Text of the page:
How to Remove Mildew on Clothes: Step by Step

What is mildew you might ask? Mildew is a form of fungus. It is distinguished from its closely related counterpart, mold, largely by its color: molds appear in shades of black, blue, red, and green, whereas mildew is white.


I’m sure you’ve never forgotten a wet bib that fell between the car seats, only to find it a week later…and covered in mildew. And I’m positive that you have never left wet towels in your kitchen hamper for days on end only to come back and find them moldy. Right?

These kinds of things happen only at the Hill House, I’m sure.

Mold and mildew can be extremely hard to remove. If you use these tips, you have a fighting chance at removing it from your stained garment. But honestly? There aren’t any products that I am aware of that are made specifically for mold and mildew on fabrics.

So if you’ve incidentally left a garment a little too long in a wet, dark, damp place, here is how you can try to remove the mildew stain. Keep in mind I am not advocating this for garments or towels that smell like mildew – but those items on which you can visibly see mold or mildew.


If the item has visible mold on it, you’ll need to scrape off as much of the mold as you can with an old toothbrush.

If the item is a piece of clothing, gently use a toothbrush to scrape it off. You don’t want to disrupt the fibers of the garment permanently. You need to remove as much of the mold as possible so the washing machine can clean deep into the fibers during the wash cycle.

This is just doing an intense pre-wash, in the hopes of removing the stain completely.


Mildew and mold spores can spread all kinds of yuck for us to breathe in. As soon as you notice the mold or mildew, wash the item by itself in the washer.

If you have a front loader, put some old towels or rags that you use for cleaning in the washer also. You want to trick the front loader into using a lot of water, to remove the mold and mildew.

Make sure you use a ‘warm’ water setting and wash on ‘normal’ (not delicate).

It seems like one would want to use a ‘hot’ water temperature, but trust me: you don’t. Heat tends to set stains and you don’t want to set in a mildew stain.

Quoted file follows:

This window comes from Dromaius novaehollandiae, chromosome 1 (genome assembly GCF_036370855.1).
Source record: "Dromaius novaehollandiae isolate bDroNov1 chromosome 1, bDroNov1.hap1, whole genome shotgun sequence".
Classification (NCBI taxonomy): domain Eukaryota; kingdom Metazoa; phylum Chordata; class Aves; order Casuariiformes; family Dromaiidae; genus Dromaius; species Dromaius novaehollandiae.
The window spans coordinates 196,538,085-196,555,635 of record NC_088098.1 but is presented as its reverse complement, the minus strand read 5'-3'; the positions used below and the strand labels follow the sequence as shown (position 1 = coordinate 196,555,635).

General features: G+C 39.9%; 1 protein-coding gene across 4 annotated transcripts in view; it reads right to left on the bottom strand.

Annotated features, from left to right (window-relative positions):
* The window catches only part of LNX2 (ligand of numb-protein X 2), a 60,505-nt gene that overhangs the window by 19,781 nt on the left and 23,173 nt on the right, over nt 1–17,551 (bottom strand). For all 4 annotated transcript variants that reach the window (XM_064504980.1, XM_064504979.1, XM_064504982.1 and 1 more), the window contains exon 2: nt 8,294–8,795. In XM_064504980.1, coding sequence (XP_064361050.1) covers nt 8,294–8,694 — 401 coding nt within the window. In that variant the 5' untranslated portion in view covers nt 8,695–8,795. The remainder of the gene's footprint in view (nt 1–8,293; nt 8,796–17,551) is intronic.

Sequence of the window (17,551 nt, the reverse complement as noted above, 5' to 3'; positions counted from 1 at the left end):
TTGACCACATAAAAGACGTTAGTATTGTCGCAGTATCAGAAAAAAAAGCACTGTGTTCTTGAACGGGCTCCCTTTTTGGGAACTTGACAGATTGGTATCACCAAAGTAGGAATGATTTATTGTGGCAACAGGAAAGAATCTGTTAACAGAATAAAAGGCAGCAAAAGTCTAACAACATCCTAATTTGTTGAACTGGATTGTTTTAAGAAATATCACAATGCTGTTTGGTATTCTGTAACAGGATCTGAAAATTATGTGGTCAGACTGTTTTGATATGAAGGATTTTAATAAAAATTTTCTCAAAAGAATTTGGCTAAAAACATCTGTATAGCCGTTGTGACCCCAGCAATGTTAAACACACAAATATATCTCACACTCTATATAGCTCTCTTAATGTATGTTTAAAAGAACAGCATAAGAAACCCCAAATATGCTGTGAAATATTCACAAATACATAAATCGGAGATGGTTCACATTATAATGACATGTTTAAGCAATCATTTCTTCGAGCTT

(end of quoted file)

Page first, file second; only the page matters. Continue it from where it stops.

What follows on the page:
Allow the item to air dry completely. Do not dry it in the dryer. Can you still see the mildew or mold at all? If not, success! If you can still see it, go on to the next step.


While I’m not aware of any products formulated for the removal of mildew on fabric, Oxi Clean does a pretty good job. But you’ll need to soak your item for a fairly extended period.

I inadvertently left a dishcloth in the back corner under my sink and I had to soak it four days before the mildew came out of the fabric. It slightly lifted the color from the fabric since I soaked it so long, but the mildew stain was finally removed.

After you do The Soak, wash as you normally would, and hang to dry. Don’t dry it until you’re sure the stain is removed to your satisfaction.


This sounds a little unconventional, however, spray a bathroom mildew remover on the stained areas if The Soak doesn’t work.

Now here are some huge caution flags:

— This is going to bleach your garment. Without a doubt, it will cause at the very least some lifting of the color if not all of the color.

— It potentially could eat a hole in your garment also since mildew removers are largely made up of bleach.

The choice to use this type of product is a last act of desperation. Hopefully, your garment is white and it won’t matter.

You can put a small amount on a Q-tip and test the inside seam to see if it will cause the item to fade. If it doesn’t in just a few minutes, you can either spray the mildew remover straight on to the item or dab it on using a Q-tip on the cotton ball.

I have used mildew remover with great success in the past. After you’ve left the product on about 5 minutes or so, wash on a regular cycle using a ‘warm’ water temperature.

Again, hang the item to dry until you are sure the stain is removed.

♥ I’ve used X-14 and Tilex Mold & Mildew Remover with great success!


The Sun is a fabulous, free source of bleach! Once you’ve completed The Soak or used the bathroom mildew remover, wash in the washing machine.

If you have access to drying a garment outside, let it get full sun for a couple of hours. Hopefully, it will be the last step you need to take to remove the stain completely.

Some stains just can’t be removed, despite how much effort you put into them. Mildew and mold top the list of hard-to-remove stains! If you have specific questions, feel free to leave them in the comments.

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